Risk factors

Investment in preventive health measures could reduce CVD deaths in the bush


About 1,461 cardiovascular deaths in rural Australia could be delayed or averted each year with improvements in modifiable risk factors.

While they only account for 38% of the increased mortality burden in rural areas, the risk factors were ‘modest and achievable targets’ for health policy.

According to a Deakin University modeling study, obesity and smoking account for the largest number of cardiovascular and ischaemic heart disease (IHD) deaths that could be prevented if rural risk factors were more in line with those in metropolitan areas.

The study found people in rural Australia had a higher energy intake and higher fat diet than their city counterparts, although in their favour they ate 10% more vegetables and had a higher fibre intake.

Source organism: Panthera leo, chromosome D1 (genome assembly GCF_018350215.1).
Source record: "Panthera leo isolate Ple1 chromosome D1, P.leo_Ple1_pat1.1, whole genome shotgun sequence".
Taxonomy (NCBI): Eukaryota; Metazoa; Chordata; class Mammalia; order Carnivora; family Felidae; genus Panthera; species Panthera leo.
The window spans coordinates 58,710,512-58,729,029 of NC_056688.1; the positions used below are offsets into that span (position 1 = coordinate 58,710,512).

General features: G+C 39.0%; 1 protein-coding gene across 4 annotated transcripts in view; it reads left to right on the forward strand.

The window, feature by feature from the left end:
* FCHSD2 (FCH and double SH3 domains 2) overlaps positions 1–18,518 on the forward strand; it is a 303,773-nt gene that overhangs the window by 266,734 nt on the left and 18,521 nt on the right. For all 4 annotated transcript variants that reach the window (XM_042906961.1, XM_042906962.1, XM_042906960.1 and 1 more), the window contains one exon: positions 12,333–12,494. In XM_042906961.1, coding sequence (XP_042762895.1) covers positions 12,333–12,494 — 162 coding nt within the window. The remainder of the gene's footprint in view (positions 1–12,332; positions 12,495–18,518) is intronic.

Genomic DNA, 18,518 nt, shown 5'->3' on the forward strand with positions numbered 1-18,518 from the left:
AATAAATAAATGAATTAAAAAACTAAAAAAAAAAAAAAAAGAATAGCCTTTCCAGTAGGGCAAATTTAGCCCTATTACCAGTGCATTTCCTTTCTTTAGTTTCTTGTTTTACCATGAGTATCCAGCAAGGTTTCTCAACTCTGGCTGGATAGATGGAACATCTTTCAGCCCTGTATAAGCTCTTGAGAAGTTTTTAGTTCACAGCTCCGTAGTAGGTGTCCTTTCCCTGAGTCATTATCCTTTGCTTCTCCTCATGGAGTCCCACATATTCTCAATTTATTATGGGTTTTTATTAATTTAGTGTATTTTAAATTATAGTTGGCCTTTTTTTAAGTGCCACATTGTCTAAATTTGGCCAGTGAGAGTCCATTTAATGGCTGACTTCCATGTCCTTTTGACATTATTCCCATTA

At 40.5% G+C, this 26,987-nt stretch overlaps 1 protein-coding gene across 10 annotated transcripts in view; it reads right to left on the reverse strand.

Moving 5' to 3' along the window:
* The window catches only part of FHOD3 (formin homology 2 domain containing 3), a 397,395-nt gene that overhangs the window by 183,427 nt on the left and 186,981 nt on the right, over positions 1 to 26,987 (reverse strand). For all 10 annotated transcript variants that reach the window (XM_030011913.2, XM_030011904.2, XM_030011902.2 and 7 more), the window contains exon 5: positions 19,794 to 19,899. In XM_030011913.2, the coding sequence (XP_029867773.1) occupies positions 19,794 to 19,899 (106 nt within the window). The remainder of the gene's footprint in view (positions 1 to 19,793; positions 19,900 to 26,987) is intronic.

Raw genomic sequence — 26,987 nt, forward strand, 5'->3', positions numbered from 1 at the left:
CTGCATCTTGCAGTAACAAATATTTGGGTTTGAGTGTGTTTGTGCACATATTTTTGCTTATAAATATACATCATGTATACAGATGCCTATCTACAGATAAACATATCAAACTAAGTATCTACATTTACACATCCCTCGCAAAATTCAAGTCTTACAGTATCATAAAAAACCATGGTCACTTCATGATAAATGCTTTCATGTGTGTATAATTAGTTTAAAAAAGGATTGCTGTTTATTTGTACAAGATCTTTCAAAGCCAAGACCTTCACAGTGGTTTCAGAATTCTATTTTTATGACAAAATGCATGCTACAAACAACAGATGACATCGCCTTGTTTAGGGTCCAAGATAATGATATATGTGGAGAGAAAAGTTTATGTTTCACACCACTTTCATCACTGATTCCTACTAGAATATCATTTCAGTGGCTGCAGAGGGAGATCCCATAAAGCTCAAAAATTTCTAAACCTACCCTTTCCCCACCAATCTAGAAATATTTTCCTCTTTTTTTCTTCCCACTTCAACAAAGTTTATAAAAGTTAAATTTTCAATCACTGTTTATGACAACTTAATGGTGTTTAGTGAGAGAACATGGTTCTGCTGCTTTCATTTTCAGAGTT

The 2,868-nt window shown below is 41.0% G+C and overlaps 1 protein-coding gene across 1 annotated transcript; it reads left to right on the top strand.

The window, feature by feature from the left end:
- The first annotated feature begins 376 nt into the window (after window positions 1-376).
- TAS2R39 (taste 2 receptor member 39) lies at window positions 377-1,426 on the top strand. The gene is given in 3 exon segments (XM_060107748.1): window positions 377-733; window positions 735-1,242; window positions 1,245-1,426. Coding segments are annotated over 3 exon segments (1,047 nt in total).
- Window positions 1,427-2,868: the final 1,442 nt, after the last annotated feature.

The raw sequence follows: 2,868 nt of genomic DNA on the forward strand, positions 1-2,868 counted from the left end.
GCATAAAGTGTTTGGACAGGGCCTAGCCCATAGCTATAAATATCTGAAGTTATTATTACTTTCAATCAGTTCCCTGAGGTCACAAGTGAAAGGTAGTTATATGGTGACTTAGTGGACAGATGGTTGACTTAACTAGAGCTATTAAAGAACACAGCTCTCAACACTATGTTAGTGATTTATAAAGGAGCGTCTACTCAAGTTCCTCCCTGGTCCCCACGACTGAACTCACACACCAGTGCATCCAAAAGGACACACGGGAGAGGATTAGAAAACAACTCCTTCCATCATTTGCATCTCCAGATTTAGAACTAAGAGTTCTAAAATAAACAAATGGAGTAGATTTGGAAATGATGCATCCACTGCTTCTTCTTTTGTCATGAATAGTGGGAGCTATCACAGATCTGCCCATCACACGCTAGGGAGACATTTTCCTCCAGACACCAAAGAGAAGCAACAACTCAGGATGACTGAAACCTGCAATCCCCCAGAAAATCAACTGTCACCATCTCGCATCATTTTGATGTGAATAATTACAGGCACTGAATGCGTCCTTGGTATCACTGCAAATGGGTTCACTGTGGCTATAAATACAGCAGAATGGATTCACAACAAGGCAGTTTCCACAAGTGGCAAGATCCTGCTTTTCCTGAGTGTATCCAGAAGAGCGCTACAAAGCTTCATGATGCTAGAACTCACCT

Alcohol consumption was higher in women from the bush than those from the city but there was no similar difference in men overall and alcohol intake was lower in rural men older than 75 years.

Fewer rural people than city folk were meeting recommendations for physical activity.

The researchers said the differences in modifiable risk factors between rural and metropolitan areas were likely to be driven by socioeconomic disadvantage, education and health literacy levels, and access to primary health care. Energy intake was also likely to be influenced by reduced access to healthier foods.

“This analysis showed that more than one-third of the IHD mortality inequality between metro and rural areas can be attributed to differences in individual risk factors, an important consideration for health policy and intervention planning.”

“Differences in EI [energy intake] and physical activity energy expenditure between rural and metropolitan populations led to substantial reductions in obesity- mediated mortality in the counterfactual scenario,” the researchers said.

“Improving risk factor profiles in rural populations to at least match that of their metropolitan counterparts could be assumed to be a reasonable target, and is certainly a relatively modest goal, given that even metropolitan risk factor levels are far from ideal.”

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